I'm very interested in the concept of style in my life, mostly in how deep that concept really is. Because style is kind of like a weird rhythm that every every person has their own. And if you work hard to find it, and then kind of find it, then there’s this trap that sometimes happens in which artists feel like going as hard as you can is the only way to find it. But I think that if you find that rhythm then you can then use it everywhere or in any thing, since you’ve found your style, which is a very important thing for an artist.


One of the things I was always wondering about is…. And I don’t know if this is an accurate depiction, this is more my perception of the band, and this is given my background as a huge Megadeth fan. I wouldn’t say there’s something Megadeth-like about the band, but you seem to be an almost Mustaine-like figure. At least in that the perception is that you run the show.  And that might be true to an extent on the business side, I’m not sure it wasn’t all the way true on the creative side. So, if you were the point man for a lot of what was going on, that seems like a lot of pressure to take in,  especially if you're also the business person and because you’re independent then sometimes you're the label person as well. 

All I can say is – yes. The guy who owns the business is always the last to be invited to talk at the water cooler [laughs]. I had so much on my plate. But, I mean, I think every artist like that is simultaneously what makes the band and what breaks the band, you know?

I do, and sometimes it’s that you have to be that person, who influences everything. But I wonder if ever there was a moment, when you’re on tour or fighting with the promoter or something, that you wished you were just the guitar player for The Dillinger Escape Plan?

I often did, and I can tell you how it’s like that, from playing with Suicidal Tendencies, and it’s glorious [laughs].

[Laughs] Really?

Yeah. It’s nice to be able to just do that. I mean, I wouldn’t have had it any other way with Dillinger, but it is quite nice to be in a band with people that you like and literally just show up and do your job. It’s definitely a nice change of pace. 

OK, so one other short question before my kind of set last question, and it’s kind of a selfish question. I know there’s that co-interview you did at the time with Marty Friedman….

Yeah, I love Megadeth.

So, that’s related to the question: I just don’t feel like I meet a lot of musicians who like Megadeth, at least not from the musicians that I like. There’s this sense that it’s not clear whether or not Megadeth influenced a second generation of bands.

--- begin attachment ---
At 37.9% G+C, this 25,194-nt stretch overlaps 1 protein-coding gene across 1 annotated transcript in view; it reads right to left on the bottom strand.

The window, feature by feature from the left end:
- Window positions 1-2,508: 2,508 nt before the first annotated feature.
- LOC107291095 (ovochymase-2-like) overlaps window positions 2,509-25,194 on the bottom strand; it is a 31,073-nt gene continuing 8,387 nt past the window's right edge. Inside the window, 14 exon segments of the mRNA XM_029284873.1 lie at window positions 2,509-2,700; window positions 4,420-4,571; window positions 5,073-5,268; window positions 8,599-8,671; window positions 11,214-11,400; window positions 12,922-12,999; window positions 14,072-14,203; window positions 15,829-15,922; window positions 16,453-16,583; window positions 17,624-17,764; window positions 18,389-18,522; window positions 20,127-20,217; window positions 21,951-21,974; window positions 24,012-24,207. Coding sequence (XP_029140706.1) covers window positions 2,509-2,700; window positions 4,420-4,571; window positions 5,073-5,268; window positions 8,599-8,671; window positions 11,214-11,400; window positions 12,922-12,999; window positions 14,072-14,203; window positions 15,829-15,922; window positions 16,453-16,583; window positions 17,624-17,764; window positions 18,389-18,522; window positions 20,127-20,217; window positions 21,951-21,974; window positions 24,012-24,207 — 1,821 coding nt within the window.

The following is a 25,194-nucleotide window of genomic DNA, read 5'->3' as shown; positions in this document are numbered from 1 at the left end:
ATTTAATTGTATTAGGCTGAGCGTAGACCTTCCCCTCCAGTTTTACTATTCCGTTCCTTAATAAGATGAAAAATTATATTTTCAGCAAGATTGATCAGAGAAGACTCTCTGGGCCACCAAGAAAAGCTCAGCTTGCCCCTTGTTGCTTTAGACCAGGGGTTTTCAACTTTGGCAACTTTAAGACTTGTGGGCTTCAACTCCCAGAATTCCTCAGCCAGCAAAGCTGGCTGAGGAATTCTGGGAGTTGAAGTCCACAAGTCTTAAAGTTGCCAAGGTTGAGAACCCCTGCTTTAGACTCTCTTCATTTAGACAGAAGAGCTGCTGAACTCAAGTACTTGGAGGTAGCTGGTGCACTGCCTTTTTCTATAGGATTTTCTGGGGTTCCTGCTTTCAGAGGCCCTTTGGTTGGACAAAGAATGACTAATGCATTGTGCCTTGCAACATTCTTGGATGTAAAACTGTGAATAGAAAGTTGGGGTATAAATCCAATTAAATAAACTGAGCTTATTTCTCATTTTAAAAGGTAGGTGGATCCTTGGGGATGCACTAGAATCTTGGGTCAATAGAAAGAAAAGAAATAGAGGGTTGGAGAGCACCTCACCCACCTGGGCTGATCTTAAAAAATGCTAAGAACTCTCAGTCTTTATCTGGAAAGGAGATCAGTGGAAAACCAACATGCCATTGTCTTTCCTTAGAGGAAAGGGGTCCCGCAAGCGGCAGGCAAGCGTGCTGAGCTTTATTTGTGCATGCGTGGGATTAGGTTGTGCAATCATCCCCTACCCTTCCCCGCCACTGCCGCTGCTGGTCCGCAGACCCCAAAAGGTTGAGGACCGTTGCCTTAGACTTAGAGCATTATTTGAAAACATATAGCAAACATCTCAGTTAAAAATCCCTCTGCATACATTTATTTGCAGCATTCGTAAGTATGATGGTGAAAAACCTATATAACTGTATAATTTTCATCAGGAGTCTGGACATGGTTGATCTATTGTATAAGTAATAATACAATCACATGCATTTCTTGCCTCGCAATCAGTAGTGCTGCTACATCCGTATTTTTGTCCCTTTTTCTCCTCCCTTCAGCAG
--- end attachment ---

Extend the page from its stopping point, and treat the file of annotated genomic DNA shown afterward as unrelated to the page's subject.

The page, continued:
Yeah, I can definitely see the guys from Coalesce or Botch never listening to Megadeth. 

Yeah, for instance, and that’s even the easier ones. But even in the metal scenes. And, apologies for making this weird connection, but maybe Megadeth were like Dillinger in that they were a very primal, very smart band.

Yeah, they were the band that was smarter than most and watched everyone get bigger than them [laughs]. I can relate.

How come you can relate? I thought you guys were the biggest one out of the bunch?

Yeah, well the thing about Dillinger was that bigger bands liked us, bigger bands thought we were cool, so we were often around bands that were much bigger than us. So, it’s all relative, but we were definitely a band that would be hanging out with big, big bands, and it was very cool that they considered us peers, and I obviously don’t take anything for granted, what we were able to accomplish. 

Yeah, I get that for sure. I just wondered what your thoughts were about this, considering everyone was seemingly influenced by Metallica, because they were everyone’s first band, and everyone was influenced by Nirvana, but for whatever reason Megadeth is a very niche influence, considering they were a very big band.

To be honest with you it was Megadeth before Metallica for me. I think it was because I needed something more eclectic, and Marty was going for all those eastern scales, that was similar to that mediation stuff – finding things with enough in them for me to keep focused. 

I think that might be the case for me as well. Alright, final question: Looking back at Calculating Infinity, is there anything you’re especially proud of when you think of that record? A song, a decision? The whole thing?

I’m very proud of the impact it had on people, if I’m honest. We were such a small band and for it to hit so many people…. I hear so many people who I respect talk about it. For it to be considered an influential album…. I never thought I would make anything that would be any part of music history like that. For people like you to reach out and want to talk about Calculating Infinity, I’m so proud of that. I’m just so proud that after all these years people still care.